C.S. Lewis

  • #12
    Charles Dickens
    “It's in vain to recall the past, unless it works some influence upon the present.”
    Charles Dickens, David Copperfield

  • #13
    Dorothy L. Sayers
    “The best remedy for a bruised heart is not, as so many people think, repose upon a manly bosom. Much more efficacious are honest work, physical activity, and the sudden acquisition of wealth.”
    Dorothy L. Sayers, Have His Carcase

  • #14
    Charles Dickens
    “There are books of which the backs and covers are by far the best parts.”
    Charles Dickens, Oliver Twist

  • #15
    George Eliot
    “It is very hard to say the exact truth, even about your own immediate feelings – much harder than to say something fine about them which is not the exact truth.”
    George Eliot, Adam Bede
    tags: truth

  • #16
    Edith Wharton
    “Ah, good conversation - there's nothing like it, is there? The air of ideas is the only air worth breathing.”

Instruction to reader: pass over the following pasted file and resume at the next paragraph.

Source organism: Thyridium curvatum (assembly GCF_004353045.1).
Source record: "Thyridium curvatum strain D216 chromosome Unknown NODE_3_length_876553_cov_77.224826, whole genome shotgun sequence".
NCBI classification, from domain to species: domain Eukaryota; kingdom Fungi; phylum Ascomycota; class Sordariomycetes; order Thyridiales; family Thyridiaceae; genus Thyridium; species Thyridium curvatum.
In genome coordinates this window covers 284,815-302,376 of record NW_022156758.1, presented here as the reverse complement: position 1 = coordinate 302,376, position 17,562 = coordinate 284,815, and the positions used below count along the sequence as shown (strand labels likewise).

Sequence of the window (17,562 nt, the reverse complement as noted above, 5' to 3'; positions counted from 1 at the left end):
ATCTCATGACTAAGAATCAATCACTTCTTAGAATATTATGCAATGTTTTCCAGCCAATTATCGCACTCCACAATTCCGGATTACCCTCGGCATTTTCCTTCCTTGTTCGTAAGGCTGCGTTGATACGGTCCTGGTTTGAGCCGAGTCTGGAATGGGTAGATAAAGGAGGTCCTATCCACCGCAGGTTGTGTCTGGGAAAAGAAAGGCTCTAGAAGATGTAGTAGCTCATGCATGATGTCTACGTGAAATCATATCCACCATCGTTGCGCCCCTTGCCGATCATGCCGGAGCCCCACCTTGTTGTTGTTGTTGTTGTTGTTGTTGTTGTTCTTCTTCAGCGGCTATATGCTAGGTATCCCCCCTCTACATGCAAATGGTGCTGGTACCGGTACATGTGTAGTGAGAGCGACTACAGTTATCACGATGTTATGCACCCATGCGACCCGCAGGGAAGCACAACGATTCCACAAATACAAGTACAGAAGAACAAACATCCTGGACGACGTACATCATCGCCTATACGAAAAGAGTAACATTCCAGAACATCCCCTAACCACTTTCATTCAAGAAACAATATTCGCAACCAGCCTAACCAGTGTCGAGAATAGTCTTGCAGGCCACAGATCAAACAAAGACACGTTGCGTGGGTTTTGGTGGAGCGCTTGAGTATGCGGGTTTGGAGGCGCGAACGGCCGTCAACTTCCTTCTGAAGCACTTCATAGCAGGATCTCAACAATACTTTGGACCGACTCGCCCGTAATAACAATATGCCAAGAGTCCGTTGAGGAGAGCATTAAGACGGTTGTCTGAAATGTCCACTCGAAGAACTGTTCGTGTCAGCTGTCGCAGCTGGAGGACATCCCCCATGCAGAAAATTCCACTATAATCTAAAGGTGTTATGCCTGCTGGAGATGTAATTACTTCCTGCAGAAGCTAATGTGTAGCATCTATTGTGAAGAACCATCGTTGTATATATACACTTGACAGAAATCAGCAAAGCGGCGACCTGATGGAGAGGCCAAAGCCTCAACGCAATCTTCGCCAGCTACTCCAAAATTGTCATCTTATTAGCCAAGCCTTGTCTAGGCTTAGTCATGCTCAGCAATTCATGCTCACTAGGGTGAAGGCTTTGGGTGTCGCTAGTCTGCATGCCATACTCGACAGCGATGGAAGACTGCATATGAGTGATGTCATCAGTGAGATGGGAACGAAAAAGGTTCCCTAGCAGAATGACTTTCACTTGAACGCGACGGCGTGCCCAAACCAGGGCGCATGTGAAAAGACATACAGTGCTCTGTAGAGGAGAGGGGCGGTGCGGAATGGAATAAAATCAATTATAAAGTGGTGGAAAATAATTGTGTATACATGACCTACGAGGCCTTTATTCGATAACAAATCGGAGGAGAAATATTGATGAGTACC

Edith Wharton, The Age of Innocence

  • #17
    C.S. Lewis
    “Miracles do not, in fact, break the laws of nature.”
    C.S. Lewis, Miracles

  • #18
    C.S. Lewis
    “You can never get a cup of tea large enough or a book long enough to suit me.”
    C.S. Lewis

  • #19
    Dorothy L. Sayers
    “How fleeting are all human passions compared with the massive continuity of ducks.”
    Dorothy L. Sayers, Gaudy Night

  • #20
    George Eliot
    “But the effect of her being on those around her was incalculably diffusive: for the growing good of the world is partly dependent on unhistoric acts; and that things are not so ill with you and me as they might have been, is half owing to the number who lived faithfully a hidden life, and rest in unvisited tombs.”
    George Eliot, Middlemarch

  • #21